When Jesus opened the final seal of the scroll something different happened or rather didn’t happen. Everything stopped for about half an hour. Verse 1 reads,
“When the Lamb opened the seventh seal, there was silence in heaven for about half an hour.”
For around thirty minutes everything stopped, there was silence. Many of us have a hard time dealing with silence and suspension of action. I, for one have a difficult time stopping my brain and giving myself true silence. John does not tell us the reason for this half an hour stillness. He doesn’t tell us if the quiet touched the earth, if there was a break in action on earth as there was in Heaven. He tells us only that there was silence. But huge events had just occurred on earth. An earthquake so massive that mountains could not stand up to it, The Day of the Wrath of the Lamb had begun. Perhaps their silence was for prayer, contemplation, or mourning for the people of the earth. Perhaps it was a rest from the horror, or a time of compassionate grief. John did not say and I do not know.
I do know that if all of Heaven stopped for thirty minutes of silence, then I should stop sometimes too. I know that if the elders, the angels, the creatures, and God Himself are silent when Jesus opens the seventh seal that He must approve of silence from time to time. I can say that too often my “quiet time” is filled with conversation with God. Yes prayer is good and excellent, but so is silence for the right reasons. I have forgone silence in lieu of listening to my own inner monologue. Silence before God has purposes. Lamentations 3:25-31 reads,
“The Lord is good to those who wait for him,
to the soul who seeks him.
26 It is good that one should wait quietly
for the salvation of the Lord.
27 It is good for a man that he bear
the yoke in his youth.
28 Let him sit alone in silence
when it is laid on him;
29 let him put his mouth in the dust--
there may yet be hope;
30 let him give his cheek to the one who strikes,
and let him be filled with insults.
31 For the Lord will not
cast off forever,”
Silence is an expression of our faith in God’s steadfastness. It is an exercise of our faith in His salvation.It allows reflection. It is the way we “pray” when we are most desperate. When words escape us, we give up on words we humble ourselves and put our mouth in the dust and show that we know where our hope comes from. It is an expression of Jesus’ kind of love. We know God is with us, He has made promises to us and we will faithfully wait as He faithfully remains The LORD. Zephaniah 1:7-9 says,
“Be silent before the Lord God!
For the day of the Lord is near;
the Lord has prepared a sacrifice
and consecrated his guests.
8 And on the day of the Lord's sacrifice--
“I will punish the officials and the king's sons
and all who array themselves in foreign attire.
9 On that day I will punish
everyone who leaps over the threshold,
and those who fill their master's house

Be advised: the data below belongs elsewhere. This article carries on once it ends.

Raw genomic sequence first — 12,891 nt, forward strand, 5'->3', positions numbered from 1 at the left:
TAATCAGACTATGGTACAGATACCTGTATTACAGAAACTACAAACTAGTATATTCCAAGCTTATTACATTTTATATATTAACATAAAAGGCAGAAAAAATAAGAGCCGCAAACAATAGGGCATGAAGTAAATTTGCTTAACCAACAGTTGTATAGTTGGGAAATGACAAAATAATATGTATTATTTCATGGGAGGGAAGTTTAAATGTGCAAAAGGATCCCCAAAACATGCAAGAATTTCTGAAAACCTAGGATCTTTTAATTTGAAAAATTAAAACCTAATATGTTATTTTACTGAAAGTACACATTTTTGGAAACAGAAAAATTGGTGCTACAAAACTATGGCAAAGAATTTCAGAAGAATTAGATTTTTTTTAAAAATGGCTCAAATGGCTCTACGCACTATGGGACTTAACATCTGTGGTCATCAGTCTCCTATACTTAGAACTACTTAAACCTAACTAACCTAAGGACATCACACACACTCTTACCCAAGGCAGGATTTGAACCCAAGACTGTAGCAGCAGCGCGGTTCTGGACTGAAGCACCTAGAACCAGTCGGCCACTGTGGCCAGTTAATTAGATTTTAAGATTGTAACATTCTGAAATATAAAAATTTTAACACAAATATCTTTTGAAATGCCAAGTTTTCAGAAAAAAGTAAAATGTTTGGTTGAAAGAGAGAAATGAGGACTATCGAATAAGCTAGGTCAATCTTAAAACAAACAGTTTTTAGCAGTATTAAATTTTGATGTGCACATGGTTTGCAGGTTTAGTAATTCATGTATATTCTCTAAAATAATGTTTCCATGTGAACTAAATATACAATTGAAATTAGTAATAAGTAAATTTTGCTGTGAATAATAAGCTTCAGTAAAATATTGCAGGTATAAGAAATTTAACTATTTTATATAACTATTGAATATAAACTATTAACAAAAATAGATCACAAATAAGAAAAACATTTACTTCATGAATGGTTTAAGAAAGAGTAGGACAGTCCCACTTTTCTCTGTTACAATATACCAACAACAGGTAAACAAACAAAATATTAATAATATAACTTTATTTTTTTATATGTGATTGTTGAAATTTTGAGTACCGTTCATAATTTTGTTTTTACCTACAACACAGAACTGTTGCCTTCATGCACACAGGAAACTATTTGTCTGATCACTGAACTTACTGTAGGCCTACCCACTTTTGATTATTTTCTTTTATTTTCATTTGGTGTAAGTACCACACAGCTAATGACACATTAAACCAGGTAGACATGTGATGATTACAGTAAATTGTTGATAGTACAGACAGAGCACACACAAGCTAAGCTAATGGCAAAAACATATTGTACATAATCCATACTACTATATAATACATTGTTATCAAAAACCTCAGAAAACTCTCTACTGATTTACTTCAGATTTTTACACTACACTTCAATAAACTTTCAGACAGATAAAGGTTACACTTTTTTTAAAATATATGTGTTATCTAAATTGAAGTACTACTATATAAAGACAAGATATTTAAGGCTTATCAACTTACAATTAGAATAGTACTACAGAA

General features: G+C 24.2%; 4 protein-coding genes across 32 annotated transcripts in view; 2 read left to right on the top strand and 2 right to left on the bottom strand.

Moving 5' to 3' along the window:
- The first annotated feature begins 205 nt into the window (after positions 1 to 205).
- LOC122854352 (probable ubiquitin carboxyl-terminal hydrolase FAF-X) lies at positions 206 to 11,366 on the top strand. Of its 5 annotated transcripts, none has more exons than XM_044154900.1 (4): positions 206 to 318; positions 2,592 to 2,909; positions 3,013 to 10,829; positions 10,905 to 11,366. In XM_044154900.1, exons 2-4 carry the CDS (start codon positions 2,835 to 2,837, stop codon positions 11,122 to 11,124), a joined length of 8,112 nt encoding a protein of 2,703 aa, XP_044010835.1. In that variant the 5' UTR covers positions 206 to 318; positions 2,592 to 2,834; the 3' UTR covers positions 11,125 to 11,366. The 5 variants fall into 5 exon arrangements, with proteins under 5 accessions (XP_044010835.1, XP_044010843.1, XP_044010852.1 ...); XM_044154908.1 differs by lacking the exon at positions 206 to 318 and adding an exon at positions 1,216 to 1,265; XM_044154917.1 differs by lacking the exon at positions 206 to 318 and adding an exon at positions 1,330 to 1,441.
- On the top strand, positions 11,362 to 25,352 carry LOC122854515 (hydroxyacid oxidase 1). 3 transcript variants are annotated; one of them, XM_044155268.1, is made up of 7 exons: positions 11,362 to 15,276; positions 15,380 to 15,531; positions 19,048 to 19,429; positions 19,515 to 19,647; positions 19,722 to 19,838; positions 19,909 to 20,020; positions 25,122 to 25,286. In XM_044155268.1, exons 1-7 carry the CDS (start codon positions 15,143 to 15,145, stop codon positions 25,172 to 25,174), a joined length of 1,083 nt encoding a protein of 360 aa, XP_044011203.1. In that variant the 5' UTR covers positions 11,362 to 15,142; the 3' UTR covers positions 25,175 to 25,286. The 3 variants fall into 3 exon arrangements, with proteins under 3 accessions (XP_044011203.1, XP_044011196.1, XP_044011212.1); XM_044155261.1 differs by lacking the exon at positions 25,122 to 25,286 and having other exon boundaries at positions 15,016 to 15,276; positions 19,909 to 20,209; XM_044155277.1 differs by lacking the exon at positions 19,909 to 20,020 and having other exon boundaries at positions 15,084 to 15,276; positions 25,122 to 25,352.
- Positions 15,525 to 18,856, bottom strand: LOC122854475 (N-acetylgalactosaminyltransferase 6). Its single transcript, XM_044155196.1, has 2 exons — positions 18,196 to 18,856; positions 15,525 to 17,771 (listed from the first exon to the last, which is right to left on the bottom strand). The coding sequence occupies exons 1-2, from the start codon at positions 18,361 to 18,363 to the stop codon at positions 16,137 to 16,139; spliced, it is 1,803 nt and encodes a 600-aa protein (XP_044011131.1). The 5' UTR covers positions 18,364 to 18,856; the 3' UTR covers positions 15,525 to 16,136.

with violence and fraud.”
Silence allows us to reflect on our heart condition and let God prepare us for the Day of Judgement. He can, through our silent awaiting of His fulfilled promise tell us if we are invited to and dressed for the Wedding Feast.
Do not relinquish the exercise of faith that silence is nor the blessing it is to the LORD our God. Do not forgo the benefits and blessing of silence. Silence allows you to seem intelligent (Proverbs 17:28), listen and become wiser (Proverbs 19:20-21), grow in faith (Psalm 27:14), feel God’s peace (Psalm 62:5-6), and be blessed by His goodness (Lamentations 3:25).
Perhaps the silence of Heaven at that time increased the faith and prayers of the Believers on earth. Perhaps their prayers grew more as their faith was exercised and strengthened. Verses 2-4 read tell us,
“Then I saw the seven angels who stand before God, and seven trumpets were given to them. 3 And another angel came and stood at the altar with a golden censer, and he was given much incense to offer with the prayers of all the saints on the golden altar before the throne, 4 and the smoke of the incense, with the prayers of the saints, rose before God from the hand of the angel.”
Our prayers come to the Throne of God like incense. Exodus 30:6-10 are God’s instructions regarding incense.
“And you shall put it in front of the veil that is above the ark of the testimony, in front of the mercy seat that is above the testimony, where I will meet with you. 7 And Aaron shall burn fragrant incense on it. Every morning when he dresses the lamps he shall burn it, 8 and when Aaron sets up the lamps at twilight, he shall burn it, a regular incense offering before the Lord throughout your generations. 9 You shall not offer unauthorized incense on it, or a burnt offering, or a grain offering, and you shall not pour a drink offering on it.10 Aaron shall make atonement on its horns once a year. With the blood of the sin offering of atonement he shall make atonement for it once in the year throughout your generations. It is most holy to the Lord.”